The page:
If she had her way most days, our 12-year-old daughter, Celia, would eat from the moment she gets home from school, straight through to dinner. From the way she acts (Im staaaarrrving!), youd think shed been working on the Chain Gang all day. Shes nearly as tall as I am, and shes as thin as a #2 pencil, so I dont want to deny her food.
Since shell eat almost anything during this time, I take advantage of the opportunity, and make the majority of her snacks healthy. Celia favors popcorn (fresh-popped or low-salt), cheese cubes, apples, fruit smoothies, pretzels, dried apricots, and whole grain chips and salsa. Sometimes, after she eats a couple of servings of each of these, I can stave her off until dinner with some sugarless gum. But once her appetite is finally sated, it doesnt always reappear in time for dinner. I often wonder where to draw the line with after-school snacks, and whether and how to limit them.
Our friend, Sherry Ettleson, serves her children a platter of cut vegetables and healthy dips (she calls it happy hour) while shes making dinner, so they can at least fill up on the good stuff. My friend Stephanie Lowet says that in her family they portion out the after-school snacks (goldfish, popcorn, cookies or ice cream) so the size is reasonable. If the kids are still hungry, we offer grow foods such as apples and peanut butter, cashews or dried fruits.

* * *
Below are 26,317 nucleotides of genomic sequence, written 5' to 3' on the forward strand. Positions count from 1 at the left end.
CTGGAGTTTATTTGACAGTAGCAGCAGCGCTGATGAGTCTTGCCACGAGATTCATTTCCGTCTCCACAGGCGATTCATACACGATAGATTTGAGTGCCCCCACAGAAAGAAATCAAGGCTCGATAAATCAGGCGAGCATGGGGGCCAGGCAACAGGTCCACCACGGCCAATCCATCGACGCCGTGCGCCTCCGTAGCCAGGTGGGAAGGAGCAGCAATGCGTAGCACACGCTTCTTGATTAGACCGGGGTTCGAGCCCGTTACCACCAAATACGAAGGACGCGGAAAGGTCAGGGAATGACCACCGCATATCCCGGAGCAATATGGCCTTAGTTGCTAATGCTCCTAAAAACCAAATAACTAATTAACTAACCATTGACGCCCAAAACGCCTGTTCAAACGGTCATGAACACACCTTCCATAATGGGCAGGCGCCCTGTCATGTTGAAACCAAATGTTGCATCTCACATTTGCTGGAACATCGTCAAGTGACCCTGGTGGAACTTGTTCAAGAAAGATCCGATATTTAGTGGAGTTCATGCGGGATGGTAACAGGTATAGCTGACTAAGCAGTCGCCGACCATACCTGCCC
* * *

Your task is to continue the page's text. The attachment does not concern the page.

For more healthy after school snack ideas, I love to follow Snack Girl, a.k.a. Lisa Cain, who never seems to run out of interesting ideas for healthy snacks.
Sometimes an after school snack can also serve as a mini meal to tide the kids (or you) over until dinner. Try these ultra-delicious Apple and Brie Quesadillas for an afternoon snack. For younger kids, you can make the quesadillas with just the cheese and serve the apple slices on the side. These quesadillas also work well as a hot appetizer, sliced into smaller wedges.
Recipe: Apple and Brie Quesadillas with Mango Chutney
- 4 large whole wheat tortillas
- 4 oz. light or traditional Brie cheese, thinly sliced
- 1 Granny Smith or other tart apple, cored and thinly sliced
- 2 Tbsp. mango chutney, Chinese duck sauce or apricot jam
- Preheat two large skillets over medium to medium-low heat (alternatively, bake all the quesadillas on baking sheets at 375 degrees for 8 10 minutes, until they are lightly browned and crisp). (For an extra-crispy quesadilla, brush the outsides of the tortillas lightly with vegetable oil before cooking them.)
- Lay one tortilla on the bottom of each pan, and top each with 1/2 of the Brie and apples. Spread one side of two more tortillas with 1 Tbsp. of the chutney, and put those tortillas on top of the tortillas in the pan, chutney side down. Let the quesadillas cook for 3 4 minutes per side until they start to brown, then carefully flip them and brown the second sides. Remove the quesadillas from the pan. With a pizza cutter or sharp knife, cut the quesadillas into wedges to serve.
Preparation and cooking time: 20 minute(s)
Number of servings (yield): 4
You might also enjoy these after-school snack ideas from Kitchen Explorers:
What are your kids favorite healthy after-school snacks? Please share in the comments below.